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Osceola Fights to Save the Seminole
In Florida during the 1830s a young Indian warrior led a bold and bloody campaign against the government's plan to relocate his people west of the Mississippi River
Summer 2012 | Volume 62, Issue 2
Thompson instantly ordered his guards to seize Osceola and place him in irons in the fort’s prison. Osceola knew that he could be of no help to his people while confined. The next morning, he promised Thompson he would sign the paper if he were released. As a reward for his apparent cooperation, the influential young leader received a gift from Thompson of a silver-plated Spanish rifle, a superior firearm at the time. Osceola, however, had not abandoned the cause.
In November 1835 Chief Charley Emathla, Thompson’s most important ally in the tribe, was preparing for his departure to the West when Osceola confronted him. The two men argued, and Osceola, who considered Emathla a traitor, shot him dead. Osceola continued his violent protest of the Payne’s Landing treaty by leading his band on a series of raids against white settlements, resulting in casualties on both sides.
On December 23, a column of 110 officers and men led by Maj. Francis Dade marched out of Fort Brooke on its way to Fort King, following a trail recently hacked out of central Florida’s dense scrub. A group of Seminoles under the overall command of Osceola, but being led by a warrior named Alligator, shadowed the column. Osceola had pushed ahead to Fort King, where he waited in concealment near the main gate. When Wiley Thompson walked through the gate, a bullet struck and killed him. It came from Osceola’s Spanish rifle.
In effect, Osceola had declared war. He now hurried to join Alligator’s force of some 200 warriors hidden among the palmettos on one side of the road. As the army column approached, marching two by two, over-coats buttoned over their muskets to protect them from a cold drizzle, Alligator attacked, before Osceola had time to reach them. The screaming warriors fired into the surprised troops at point-blank range. The entire left side of the column—half of the total force, including Maj. Dade—fell dead in the initial volley. By nightfall all the soldiers were dead except for one, who managed to crawl through the swamps and make it back to the fort to tell the tale.
Osceola was far from finished.
A few days later a force of 250 regulars under Gen. Duncan L. Clinch, along with 500 Florida volunteers led by Gen. Richard K. Call, marched out of Fort Drane with the intention of invading the Seminole settlements along the Withlacoochee River. On the afternoon of New Year’s Eve, the column crossed the river, halting to rest about 400 feet inland in a horseshoe-shaped clearing flanked by thick hammock.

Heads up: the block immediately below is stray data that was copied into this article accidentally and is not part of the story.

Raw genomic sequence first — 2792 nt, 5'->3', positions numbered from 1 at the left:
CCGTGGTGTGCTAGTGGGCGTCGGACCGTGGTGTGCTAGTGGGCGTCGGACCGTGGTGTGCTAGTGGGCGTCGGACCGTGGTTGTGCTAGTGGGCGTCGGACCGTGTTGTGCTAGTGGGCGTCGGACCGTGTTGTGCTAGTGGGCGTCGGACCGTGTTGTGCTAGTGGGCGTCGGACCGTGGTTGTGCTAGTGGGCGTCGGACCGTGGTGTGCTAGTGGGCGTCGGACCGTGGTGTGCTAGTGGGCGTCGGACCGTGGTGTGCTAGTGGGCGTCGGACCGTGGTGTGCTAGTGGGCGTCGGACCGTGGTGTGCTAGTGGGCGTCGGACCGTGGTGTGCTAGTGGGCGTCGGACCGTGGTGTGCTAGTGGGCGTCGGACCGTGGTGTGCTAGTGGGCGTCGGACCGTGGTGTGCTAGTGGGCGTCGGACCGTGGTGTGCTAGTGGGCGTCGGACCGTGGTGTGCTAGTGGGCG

Osceola, who wore a blue army officer’s jacket as a show of contempt, had assembled about 250 warriors. They moved into position in the underbrush on two sides of the unsuspecting soldiers. He gave the order—a loud war-whoop—and the warriors commenced firing on the unsuspecting troops. The soldiers panicked, but Clinch managed to form them into ranks, and they returned fire.
During the fight, a bullet struck Osceola in the arm. Although the wound was relatively minor, it greatly disturbed the warriors to see their leader injured. The battle seemed to be a stalemate, and Osceola ordered his men to melt back into the palmettos. The Battle of the Withlacoochee was, in fact, another victory for Osceola. The soldiers had suffered four dead and scores wounded, compared with three dead and five wounded for the Seminoles. More importantly, the tribe had repulsed an invasion of its homeland.
Public outrage over the Florida losses elicited a swift response from Congress. In January 1836 a hero of the War of 1812 and future presidential candidate Gen. Winfield Scott—the most highly regarded officer in the U.S. Army—assumed command in the Florida Territory. Scott arrived vowing to crush the uprising in a few months. He devised a three-pronged pincer movement to catch the warriors in their camp and destroy them.
Scott was unaware that Gen. Edmund Gaines, commander of forces in Louisiana Territory, had led about 1,000 troops into Florida in response to the Dade Massacre. On February 26 Gaines and his men reached the fording place on the Withlacoochee that had been the site of Osceola’s ambush of generals Clinch and Call.
Gaines was met at the ford by sustained rifle fire from the Seminoles, the first shot killing Lt. James Izard. Osceola’s men kept the soldiers pinned down the entire day. The troops managed to build a breastwork of logs to hide behind, christened Fort Izard for their fallen lieutenant, and Gaines dispatched a messenger through the lines to seek help. At dawn, Osceola resumed the attack. For eight days the siege of Fort Izard continued;32 soldiers were wounded, many of them severely.
Osceola held the overall advantage in the war and certainly in this siege, but he wanted to end the bloodshed. He knew that the army could withstand a long war far more easily than his people could. They were already feeling the effects of hunger and illness. He requested a parley with General Gaines, who with several officers met with the Seminoles outside the breastwork. Osceola offered to cease fighting if the general would promise that the Seminoles could remain in their homeland.
Gaines was in a quandary. He did not possess the authority to arrange such a treaty. Yet, if he refused the terms, he and his men would likely be slaughtered.
At that moment, to everyone’s astonishment, General Clinch marched into the clearing with a company of reinforcements and began firing on the warriors. Osceola ordered his men to fall back. The cease-fire—and the siege—were over. Osceola’s first attempt at a negotiated peace had ended in a hail of gunfire.